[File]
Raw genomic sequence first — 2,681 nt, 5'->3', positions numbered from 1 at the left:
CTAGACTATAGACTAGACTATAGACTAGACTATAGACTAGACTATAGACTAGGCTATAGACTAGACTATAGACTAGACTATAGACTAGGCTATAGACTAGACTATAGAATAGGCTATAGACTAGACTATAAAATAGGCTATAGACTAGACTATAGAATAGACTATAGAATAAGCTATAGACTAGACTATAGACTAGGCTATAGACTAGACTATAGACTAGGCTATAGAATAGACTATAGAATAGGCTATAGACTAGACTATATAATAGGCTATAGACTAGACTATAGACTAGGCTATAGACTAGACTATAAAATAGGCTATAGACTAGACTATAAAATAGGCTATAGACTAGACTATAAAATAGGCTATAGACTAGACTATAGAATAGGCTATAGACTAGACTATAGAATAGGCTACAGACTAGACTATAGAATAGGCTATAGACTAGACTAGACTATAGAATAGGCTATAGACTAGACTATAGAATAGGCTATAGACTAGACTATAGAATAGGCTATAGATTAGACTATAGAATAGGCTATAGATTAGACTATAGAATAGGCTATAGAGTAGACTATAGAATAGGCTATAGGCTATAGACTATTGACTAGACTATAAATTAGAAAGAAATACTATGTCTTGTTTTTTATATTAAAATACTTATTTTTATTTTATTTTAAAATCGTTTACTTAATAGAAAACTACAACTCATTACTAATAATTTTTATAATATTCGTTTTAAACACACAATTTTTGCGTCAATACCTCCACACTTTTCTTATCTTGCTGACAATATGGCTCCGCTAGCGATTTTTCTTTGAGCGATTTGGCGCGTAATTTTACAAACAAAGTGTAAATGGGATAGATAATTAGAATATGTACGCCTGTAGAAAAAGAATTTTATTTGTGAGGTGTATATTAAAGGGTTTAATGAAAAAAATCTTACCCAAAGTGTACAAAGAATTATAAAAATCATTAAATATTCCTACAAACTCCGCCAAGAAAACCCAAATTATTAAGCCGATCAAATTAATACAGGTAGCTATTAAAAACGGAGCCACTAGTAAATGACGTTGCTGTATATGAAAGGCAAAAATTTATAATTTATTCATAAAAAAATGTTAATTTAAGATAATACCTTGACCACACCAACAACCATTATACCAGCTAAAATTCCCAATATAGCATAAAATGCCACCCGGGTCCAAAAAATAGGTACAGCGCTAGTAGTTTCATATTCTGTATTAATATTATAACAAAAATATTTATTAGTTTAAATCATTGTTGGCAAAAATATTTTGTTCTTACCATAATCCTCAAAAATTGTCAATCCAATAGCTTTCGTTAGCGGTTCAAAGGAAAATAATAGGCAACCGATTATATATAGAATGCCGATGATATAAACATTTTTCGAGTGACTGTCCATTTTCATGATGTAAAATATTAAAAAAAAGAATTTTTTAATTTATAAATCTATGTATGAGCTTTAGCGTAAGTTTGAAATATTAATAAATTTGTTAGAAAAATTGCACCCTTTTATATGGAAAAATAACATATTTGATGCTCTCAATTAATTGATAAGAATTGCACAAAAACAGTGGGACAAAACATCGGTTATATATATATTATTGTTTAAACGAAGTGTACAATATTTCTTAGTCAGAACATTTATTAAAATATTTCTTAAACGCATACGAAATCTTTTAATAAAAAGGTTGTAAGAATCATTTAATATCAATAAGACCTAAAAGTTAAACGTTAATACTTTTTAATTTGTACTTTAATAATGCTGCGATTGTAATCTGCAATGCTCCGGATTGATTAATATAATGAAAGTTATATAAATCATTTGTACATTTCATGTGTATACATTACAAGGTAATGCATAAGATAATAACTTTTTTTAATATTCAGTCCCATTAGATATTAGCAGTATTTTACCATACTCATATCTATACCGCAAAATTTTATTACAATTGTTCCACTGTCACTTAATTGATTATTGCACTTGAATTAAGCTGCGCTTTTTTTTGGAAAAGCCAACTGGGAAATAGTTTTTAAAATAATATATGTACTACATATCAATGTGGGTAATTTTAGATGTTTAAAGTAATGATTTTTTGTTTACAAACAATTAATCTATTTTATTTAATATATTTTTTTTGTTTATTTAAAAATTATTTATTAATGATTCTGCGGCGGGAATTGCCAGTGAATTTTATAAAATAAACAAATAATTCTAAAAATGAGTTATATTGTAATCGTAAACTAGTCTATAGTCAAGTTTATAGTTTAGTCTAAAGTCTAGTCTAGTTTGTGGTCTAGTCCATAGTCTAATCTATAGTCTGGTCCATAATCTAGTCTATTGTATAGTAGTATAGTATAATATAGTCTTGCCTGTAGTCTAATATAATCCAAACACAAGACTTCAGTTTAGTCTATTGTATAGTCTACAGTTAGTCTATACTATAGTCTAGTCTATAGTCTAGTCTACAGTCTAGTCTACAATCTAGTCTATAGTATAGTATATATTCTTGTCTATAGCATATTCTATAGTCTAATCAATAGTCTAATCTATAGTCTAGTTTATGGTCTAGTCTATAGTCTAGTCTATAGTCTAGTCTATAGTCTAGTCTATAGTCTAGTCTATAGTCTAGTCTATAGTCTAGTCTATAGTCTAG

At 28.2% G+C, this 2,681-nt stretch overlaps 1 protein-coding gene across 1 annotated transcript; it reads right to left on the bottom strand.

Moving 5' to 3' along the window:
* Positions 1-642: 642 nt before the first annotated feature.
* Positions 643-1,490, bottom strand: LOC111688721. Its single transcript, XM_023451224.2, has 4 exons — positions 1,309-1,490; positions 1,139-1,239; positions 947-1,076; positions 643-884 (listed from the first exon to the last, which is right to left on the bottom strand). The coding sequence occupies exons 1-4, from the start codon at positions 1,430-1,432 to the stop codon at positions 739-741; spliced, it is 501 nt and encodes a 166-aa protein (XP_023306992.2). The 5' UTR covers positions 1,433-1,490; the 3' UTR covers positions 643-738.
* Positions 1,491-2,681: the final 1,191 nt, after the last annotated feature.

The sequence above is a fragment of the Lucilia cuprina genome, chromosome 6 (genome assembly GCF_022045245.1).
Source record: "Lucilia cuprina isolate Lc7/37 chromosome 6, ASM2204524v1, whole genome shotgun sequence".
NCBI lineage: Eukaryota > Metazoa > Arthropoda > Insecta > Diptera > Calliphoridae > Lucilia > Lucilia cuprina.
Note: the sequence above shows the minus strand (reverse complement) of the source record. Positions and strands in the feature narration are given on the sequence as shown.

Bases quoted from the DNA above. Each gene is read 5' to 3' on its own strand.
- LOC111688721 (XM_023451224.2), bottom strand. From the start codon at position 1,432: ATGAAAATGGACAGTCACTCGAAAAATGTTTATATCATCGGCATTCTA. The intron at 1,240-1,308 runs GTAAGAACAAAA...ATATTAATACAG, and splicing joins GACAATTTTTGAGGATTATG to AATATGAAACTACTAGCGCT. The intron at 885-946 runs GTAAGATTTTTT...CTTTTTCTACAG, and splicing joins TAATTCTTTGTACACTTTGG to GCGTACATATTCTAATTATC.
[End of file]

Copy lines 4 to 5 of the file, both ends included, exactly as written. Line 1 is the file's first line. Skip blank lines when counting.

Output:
Moving 5' to 3' along the window:
* Positions 1-642: 642 nt before the first annotated feature.